City of South Lake Tahoe and JoAnn Conner again at odds over settlement | TahoeDailyTribune.com

City of South Lake Tahoe and JoAnn Conner again at odds over settlement

Claire Cudahy
ccudahy@tahoedailytribune.com
Councilmember JoAnn Conner has been accused of violating the lawsuit settlement agreement with the City of South Lake Tahoe, which was signed by both parties in August.
Courtesy / City of South Lake Tahoe |

Though councilmember JoAnn Conner’s lawsuit against the City of South Lake Tahoe may be settled, tensions have not.

An email chain obtained by Tahoe Daily Tribune through a public records request revealed that Conner has once again been reprimanded for improper interactions with city staff.

On Sept. 30, Bill Chisum, the lawyer that represented the city in the lawsuit, emailed Conner’s attorney Jacqueline Mittelstadt telling her that Conner had violated the terms of the settlement agreement that was reached in August.

The violation stemmed from a series of emails that culminated in a “confrontation” between Conner and the city’s recreation manager Lauren Thomaselli on Sept. 27.

“It has come to our attention that Ms. Conner recently personally confronted Ms. Thomaselli after the City denied, as untimely, Ms. Conner’s request to use space at the City’s Recreation Facility,” wrote Chisum.

According to a detailed written account by Thomaselli, which was also submitted to Mittelstadt, Conner confronted her before a public meeting after her application for a special event permit was denied because it was not submitted 90 days prior to the event.

“JoAnn claimed again there is someone else behind this and the city is running interference,” wrote Thomaselli.

“She gave me a scowl and I excused myself for a drink of water feeling anxious and very uncomfortable trying to defend the special event policy and concerned about her final comments indicating some kind of protest at council or underlying motivation by someone in the city to stop her event.”

The event application was for a Winter Bazaar and Health Fair put on by Conner’s company Golden Bear Events, set for Nov. 12. The application was submitted on Sept. 22 — 52 days prior to the event.

Conner, however, insisted it was not a special event but a rental. Thomaselli explained that her event falls under the city’s definition of a “public” event and thus is subject to special event guidelines.

Per the terms of the settlement, Conner’s contact with city staff is limited to email except for in person and telephone calls “for day of event concerns, emergencies, matters requiring immediate attention or other situations dictated by common sense.”

In an email to Conner on the same day as the confrontation, city manager Nancy Kerry ordered her to not have any contact with recreation employees or other staff about the permit denial.

“Your cornering a staff member and challenging her decision in a public meeting, in front of others, especially given the censure motion and all decisions related to that were based on this very type of behavior, it is astonishing this behavior hasn’t changed and has become increasingly alarming,” wrote Kerry.

“The City will not be bullied into giving you special privileges; staff will not be bullied and they will be protected from you.”

Conner, in response, claimed Kerry was behind the permit denial.

“It is because you require it to go through you, who are either too busy, or for some other reason, do not or cannot give this the attention every other business owner and private citizen would get,” wrote Conner.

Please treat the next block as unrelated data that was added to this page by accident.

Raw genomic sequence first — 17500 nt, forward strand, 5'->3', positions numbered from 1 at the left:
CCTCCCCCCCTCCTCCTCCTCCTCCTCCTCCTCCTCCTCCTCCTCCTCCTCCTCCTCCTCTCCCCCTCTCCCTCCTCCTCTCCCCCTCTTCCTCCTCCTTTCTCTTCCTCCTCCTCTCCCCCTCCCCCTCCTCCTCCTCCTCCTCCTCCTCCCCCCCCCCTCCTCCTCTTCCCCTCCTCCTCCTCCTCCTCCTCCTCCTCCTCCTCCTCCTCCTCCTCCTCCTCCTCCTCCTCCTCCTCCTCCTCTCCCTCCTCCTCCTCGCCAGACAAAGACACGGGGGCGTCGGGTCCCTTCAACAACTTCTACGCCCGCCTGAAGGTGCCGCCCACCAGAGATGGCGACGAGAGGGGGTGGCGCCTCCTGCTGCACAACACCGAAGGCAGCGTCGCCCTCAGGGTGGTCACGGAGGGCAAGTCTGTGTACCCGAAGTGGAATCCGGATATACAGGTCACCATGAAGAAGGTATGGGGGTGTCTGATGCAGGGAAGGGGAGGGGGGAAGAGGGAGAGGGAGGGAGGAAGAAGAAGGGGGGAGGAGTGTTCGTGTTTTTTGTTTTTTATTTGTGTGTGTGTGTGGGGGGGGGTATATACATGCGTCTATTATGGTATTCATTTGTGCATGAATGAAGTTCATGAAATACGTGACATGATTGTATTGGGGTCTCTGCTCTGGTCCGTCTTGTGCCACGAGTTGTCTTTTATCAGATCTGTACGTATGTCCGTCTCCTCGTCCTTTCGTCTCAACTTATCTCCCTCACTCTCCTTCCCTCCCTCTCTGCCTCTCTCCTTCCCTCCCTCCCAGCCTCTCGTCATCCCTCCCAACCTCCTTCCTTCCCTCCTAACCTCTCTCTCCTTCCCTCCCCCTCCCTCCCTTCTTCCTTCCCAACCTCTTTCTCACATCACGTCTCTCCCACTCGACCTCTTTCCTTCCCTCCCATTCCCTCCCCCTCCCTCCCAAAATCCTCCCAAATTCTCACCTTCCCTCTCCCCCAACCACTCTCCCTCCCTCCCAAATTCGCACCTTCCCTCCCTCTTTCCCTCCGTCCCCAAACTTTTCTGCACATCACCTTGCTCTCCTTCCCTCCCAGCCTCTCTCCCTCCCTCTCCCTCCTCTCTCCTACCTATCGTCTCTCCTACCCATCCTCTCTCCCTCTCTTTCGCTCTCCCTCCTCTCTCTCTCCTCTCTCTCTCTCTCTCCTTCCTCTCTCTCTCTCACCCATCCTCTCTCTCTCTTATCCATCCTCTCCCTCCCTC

“Please do not keep interfering with my private business and livelihood and please do not blow this into something bigger than it is.”

Kerry said that she had no conversation with Thomaselli or her staff about the application.

“You are an employer and City Councilmember, therefore there is always an inherent risk that you are using authority to influence city employees and when you’re cc’ing their highest ranking supervisors, and the Mayor while criticizing them for failing to respond to you as fast as you would like, you do so at risk to the City,” wrote Kerry.

“You say ‘treat me the same as any other business,’ yet in the same breath you fail to accept that you might be getting the exact same service and therefore you DEMAND faster replies.”

Kerry shared the conversation thread between her, Conner and cc’d parties like Mayor Wendy David with the rest of council — a move Mittelstadt referred to as “inappropriate.”

In his letter alerting Mittelstadt to Conner’s violation of the settlement agreement, Chisum mentioned that this was not the first instance of Conner speaking with city staff in person rather than email.

“It is also my understanding that Ms. Conner has confronted other City staff personally rather than by email including a dispute over whether GBE’s Chili Cook-Off information should be included in the City’s newsletter,” he wrote.

Chisum concluded his letter to Mittelstadt with a warning:

“Please be advised that if future violations occur, the City’s only option will be to seek judicial enforcement of the Agreement including all available remedies, sanctions and fees.”

This widely publicized dispute between the City of South Lake Tahoe and Conner began when city council voted to censure Conner in October over alleged bullying and intolerant behavior.

Conner responded with two lawsuits in December challenging how the city applied its censure protocol and the protocol itself.

A settlement agreement, which was reached and signed in August, notes that all parties “deny all allegations of liability, or that they have acted in any way illegally or improperly, and have agreed to resolve the litigation solely for the purpose of compromising and settling matters in dispute.”

Conner is currently running for reelection to city council in November’s election.


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